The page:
Much of the setup for the simulation is done under the hood in order to make it possible for users without process and Finite Element Analysis (FEA) knowledge to get a realistic feasibility result in the very early stages of the development process.

For more control on the simulation process—for example, to take into account the requirements for following operations—Vrolijk suggested that users employ a simulation tool that specializes in stamping processes, such as ESI PAM-STAMP.

Vrolijk also suggested that ESI PAM-STAMP is an ideal option to verify the results of the Die Starter accurately, as the die face design tool and the PAM-STAMP simulation environment are very closely connected. This helps reduce set-up times further.

How the Die Face Design Solution Works

 Results from the automated die face design typically takes about four to eight minutes to create using Die Starter. (Image courtesy of ESI Group.)

Results from the automated die face design typically takes about four to eight minutes to create using Die Starter. (Image courtesy of ESI Group.)

“Die Starter has an optimization algorithm which is able to automatically adjust binder shape, addendum geometry and drawbead restraining force in order to achieve the best feasible process with minimal material consumption,” explained Vrolijk.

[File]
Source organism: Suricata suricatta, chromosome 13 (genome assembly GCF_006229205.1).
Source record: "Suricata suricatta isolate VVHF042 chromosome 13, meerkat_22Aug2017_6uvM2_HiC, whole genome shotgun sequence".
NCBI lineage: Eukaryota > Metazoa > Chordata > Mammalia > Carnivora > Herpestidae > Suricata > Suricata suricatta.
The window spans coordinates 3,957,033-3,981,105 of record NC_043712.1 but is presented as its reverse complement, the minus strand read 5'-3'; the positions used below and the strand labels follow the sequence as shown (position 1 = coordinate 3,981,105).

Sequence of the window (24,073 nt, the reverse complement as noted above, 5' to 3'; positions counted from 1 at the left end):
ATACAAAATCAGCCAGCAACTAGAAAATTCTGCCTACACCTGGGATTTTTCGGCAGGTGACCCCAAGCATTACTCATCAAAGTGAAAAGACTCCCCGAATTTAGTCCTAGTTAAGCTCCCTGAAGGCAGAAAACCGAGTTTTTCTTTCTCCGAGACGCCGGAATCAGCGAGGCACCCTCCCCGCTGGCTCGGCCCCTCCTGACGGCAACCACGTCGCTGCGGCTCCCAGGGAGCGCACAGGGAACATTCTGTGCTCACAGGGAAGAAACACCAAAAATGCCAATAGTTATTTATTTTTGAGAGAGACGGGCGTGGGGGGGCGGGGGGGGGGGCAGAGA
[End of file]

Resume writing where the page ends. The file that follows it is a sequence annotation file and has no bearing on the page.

The software can optimize the design of a die face to avoid cracks and thinning values that are out of specification, as well as reduce non-stretched areas. The CAE tool will also limit material waste by optimizing the stamping process so that it uses as small a blank as possible, while maintaining the feasibility of the final product.

Integrated functionality to fix the geometry for the die face design tool. (Image courtesy of ESI Group.)
Integrated functionality to fix the geometry for the die face design tool. (Image courtesy of ESI Group.)
The die face design solution operates with an advanced inverse solver, which attempts to find the parameters that will create results that are compatible with the part’s specifications. During this automated process, the simulation predicts where the part may experience critical thinning and thickening.

Some of the parameters for Die Starter include:

  • Binder type
    • Inner and outer binder
    • Developable and wrapable binder
    • Part on binder
  • Material type
  • Thickness
  • Drawbead restraining force
  • Flanges automatically integrate into addendum geometry

The simulations also tell the engineer about the overall quality of the part. Information about safety (wrinkling, cracks, high thinning and non-stretched areas) are all recorded. “We integrated a close link to the PAM-STAMP explicit simulation environment, so the results from the Die Starter can quickly and easily also be validated with the accurate explicit code,” clarified Vrolijk.